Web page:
Why Your Toddler Is Too Young For Candy Canes, According to Doctors
The iconic red and white peppermint candy is a holiday staple, but is it safe for your toddler? Whether you’re navigating the grocery aisle, visiting a family member’s house, or hosting a holiday party, candy canes are practically everywhere during the winter months. As parents, we often face those pleading eyes from little ones, urging us to indulge in sweet treats throughout the season. And let’s be honest, what child could resist a brightly colored treat that practically doubles as a toy?
Amid the chaos of hosting family gatherings, finding the perfect gifts, and inevitable holiday stress, we may find ourselves giving in and saying yes. But is this sticky hard candy the safest choice for your toddler? Ahead, we consult two pediatricians to get answers.
Are Candy Canes Safe to Give to Toddlers?
While the allure of the sugary treat and the irresistible temptation of those pleading eyes may be strong, doctors collectively agree that giving hard candy to a toddler is a big no-no. In line with the American Academy of Pediatrics (AAP), Los Angeles pediatrician Valerie Watiker, MD says that hard candy under the appropriate age can be a serious choking hazard. “Most young toddlers are going to bite the candy cane, and the hard, sticky texture of the candy poses a choking risk,” says Dr. Watiker. She also notes that the force of the bite at such a young age could lead to a chipped or broken tooth.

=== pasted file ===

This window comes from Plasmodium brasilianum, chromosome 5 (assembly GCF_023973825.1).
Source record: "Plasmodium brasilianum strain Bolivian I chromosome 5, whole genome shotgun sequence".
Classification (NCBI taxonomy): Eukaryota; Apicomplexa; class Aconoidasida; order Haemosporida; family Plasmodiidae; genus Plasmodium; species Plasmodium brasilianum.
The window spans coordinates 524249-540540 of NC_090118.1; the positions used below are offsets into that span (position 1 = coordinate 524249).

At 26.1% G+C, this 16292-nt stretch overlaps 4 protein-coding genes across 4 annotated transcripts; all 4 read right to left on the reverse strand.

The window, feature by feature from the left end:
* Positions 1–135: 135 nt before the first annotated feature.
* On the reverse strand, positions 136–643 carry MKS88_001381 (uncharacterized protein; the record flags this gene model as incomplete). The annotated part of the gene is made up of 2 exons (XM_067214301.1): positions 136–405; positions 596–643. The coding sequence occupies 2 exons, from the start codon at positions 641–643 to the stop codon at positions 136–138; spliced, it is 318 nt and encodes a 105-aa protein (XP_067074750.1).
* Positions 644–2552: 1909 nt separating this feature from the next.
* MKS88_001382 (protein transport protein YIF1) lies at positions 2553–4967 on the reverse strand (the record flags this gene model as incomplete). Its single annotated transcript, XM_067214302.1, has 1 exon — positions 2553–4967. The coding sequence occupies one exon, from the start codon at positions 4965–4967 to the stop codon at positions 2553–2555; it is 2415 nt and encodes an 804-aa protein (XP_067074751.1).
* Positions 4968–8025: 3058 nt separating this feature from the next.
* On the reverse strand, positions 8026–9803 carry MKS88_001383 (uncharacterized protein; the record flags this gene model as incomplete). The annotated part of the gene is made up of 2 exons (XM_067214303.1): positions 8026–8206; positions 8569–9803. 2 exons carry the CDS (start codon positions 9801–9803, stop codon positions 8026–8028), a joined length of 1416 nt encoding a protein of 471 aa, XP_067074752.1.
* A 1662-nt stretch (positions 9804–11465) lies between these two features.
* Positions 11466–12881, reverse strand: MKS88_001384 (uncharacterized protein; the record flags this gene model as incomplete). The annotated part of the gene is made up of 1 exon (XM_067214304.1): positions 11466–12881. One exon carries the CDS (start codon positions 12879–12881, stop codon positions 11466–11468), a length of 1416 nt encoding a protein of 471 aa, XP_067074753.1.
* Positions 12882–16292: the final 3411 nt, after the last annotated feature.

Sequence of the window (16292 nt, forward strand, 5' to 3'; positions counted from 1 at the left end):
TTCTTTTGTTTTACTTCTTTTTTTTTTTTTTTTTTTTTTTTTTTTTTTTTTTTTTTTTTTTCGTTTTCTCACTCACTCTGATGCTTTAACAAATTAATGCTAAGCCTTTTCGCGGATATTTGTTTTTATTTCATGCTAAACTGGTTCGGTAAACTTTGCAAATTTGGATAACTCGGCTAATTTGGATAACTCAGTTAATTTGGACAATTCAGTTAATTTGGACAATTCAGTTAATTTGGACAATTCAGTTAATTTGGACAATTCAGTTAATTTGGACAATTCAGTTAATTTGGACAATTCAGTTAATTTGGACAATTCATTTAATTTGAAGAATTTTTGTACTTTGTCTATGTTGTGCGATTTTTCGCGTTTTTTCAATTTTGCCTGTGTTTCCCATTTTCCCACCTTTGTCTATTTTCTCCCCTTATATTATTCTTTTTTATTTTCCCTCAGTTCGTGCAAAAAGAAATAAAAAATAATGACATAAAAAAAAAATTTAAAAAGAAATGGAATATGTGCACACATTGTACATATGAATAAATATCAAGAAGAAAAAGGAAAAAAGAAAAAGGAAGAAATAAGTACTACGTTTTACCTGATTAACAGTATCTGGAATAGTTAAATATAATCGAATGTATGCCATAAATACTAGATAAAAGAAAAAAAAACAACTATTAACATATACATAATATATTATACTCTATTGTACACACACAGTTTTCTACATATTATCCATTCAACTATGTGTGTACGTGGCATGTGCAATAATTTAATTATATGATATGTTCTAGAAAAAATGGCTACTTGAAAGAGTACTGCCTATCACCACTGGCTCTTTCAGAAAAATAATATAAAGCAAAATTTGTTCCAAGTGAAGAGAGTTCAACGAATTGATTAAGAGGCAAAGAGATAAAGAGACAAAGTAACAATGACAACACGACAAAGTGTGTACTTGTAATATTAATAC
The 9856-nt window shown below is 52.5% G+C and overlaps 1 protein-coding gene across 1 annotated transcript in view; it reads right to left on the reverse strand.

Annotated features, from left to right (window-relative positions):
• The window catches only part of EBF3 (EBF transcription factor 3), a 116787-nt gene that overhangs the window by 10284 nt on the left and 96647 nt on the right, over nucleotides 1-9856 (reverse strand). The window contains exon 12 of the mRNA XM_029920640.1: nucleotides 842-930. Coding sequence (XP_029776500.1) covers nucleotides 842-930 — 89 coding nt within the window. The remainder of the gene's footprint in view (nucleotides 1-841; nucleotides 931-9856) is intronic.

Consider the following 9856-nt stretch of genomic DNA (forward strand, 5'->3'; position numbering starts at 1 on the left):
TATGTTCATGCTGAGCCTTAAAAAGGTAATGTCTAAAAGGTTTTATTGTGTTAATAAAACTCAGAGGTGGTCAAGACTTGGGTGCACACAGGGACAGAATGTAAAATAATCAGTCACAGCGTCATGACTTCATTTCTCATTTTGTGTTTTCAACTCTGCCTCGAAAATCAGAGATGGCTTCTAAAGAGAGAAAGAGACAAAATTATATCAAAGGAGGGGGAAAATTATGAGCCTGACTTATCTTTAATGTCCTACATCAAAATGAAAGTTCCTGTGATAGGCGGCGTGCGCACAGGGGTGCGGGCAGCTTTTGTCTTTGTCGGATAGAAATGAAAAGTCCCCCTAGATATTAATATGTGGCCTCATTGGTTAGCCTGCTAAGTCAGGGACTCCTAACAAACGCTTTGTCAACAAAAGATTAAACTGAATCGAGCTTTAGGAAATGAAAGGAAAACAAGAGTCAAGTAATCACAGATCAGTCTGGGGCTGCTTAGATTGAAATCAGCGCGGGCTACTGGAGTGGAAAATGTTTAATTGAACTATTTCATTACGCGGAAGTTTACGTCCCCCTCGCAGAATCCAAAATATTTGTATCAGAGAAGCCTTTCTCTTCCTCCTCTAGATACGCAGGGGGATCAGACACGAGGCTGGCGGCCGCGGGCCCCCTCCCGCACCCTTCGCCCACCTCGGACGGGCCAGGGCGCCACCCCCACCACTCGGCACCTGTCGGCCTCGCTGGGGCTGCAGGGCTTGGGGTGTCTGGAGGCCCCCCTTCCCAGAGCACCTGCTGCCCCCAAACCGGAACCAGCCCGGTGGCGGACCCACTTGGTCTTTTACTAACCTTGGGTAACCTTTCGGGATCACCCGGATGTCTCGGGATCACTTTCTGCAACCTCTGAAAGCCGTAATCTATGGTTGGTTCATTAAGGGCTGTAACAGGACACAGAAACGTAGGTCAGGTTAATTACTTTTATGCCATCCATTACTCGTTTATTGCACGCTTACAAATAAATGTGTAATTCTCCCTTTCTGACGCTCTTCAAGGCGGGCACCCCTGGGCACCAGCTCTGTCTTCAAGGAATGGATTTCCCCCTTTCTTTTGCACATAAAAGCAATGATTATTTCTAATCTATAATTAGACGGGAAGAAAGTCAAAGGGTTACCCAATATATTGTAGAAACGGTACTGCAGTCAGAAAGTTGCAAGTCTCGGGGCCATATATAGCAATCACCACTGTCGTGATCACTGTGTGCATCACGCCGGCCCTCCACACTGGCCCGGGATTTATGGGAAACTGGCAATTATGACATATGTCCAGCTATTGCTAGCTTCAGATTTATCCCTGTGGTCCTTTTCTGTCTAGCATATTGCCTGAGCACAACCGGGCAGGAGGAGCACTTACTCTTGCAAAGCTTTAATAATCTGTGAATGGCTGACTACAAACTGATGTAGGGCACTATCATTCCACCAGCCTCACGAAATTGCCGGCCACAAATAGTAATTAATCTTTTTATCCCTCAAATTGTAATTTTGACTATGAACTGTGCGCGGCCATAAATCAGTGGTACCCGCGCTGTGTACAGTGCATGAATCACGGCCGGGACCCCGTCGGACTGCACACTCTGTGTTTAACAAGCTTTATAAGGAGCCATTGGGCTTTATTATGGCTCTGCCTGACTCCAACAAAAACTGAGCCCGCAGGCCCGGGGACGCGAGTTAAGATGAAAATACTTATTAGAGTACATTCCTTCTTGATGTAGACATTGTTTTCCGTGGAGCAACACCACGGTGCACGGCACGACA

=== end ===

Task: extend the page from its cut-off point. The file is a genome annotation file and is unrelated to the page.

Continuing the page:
At What Age Can Kids Eat Candy Canes?
According to the AAP, hard candy, such as candy canes, should not be introduced to kids before the age of 5. Elizabeth Hawkes, MD, another pediatrician based in Los Angeles, notes that even for children over the recommended age, “parents should always make sure the child is sitting down and focusing on the act of eating.” In other words, your child should not be walking or running around while trying to eat hard candy. For younger children, adult supervision is crucial to prevent any potential choking hazards. “If your child is developmentally delayed or has problems with chewing or swallowing, then I would wait until they are even older,” says Dr. Hawkes.
What Sweet Alternatives Can You Give to Your Younger Children?
Just because your little one can’t have candy canes doesn’t mean they’re completely devoid of sweet treats for the holidays. “It just has to be age appropriate,” says Dr. Watiker. Think soft chewable cookies (even ones with fun candy-cane-colored frosting) or other soft candy for a 3- or 4-year-old. Either way, there are plenty of options for your toddler to satisfy their sweet tooth. “Just remember to always brush the teeth well after any type of candy!” says Dr. Hawkes. By making thoughtful choices, you can ensure a festive and safe holiday experience for both you and your toddler.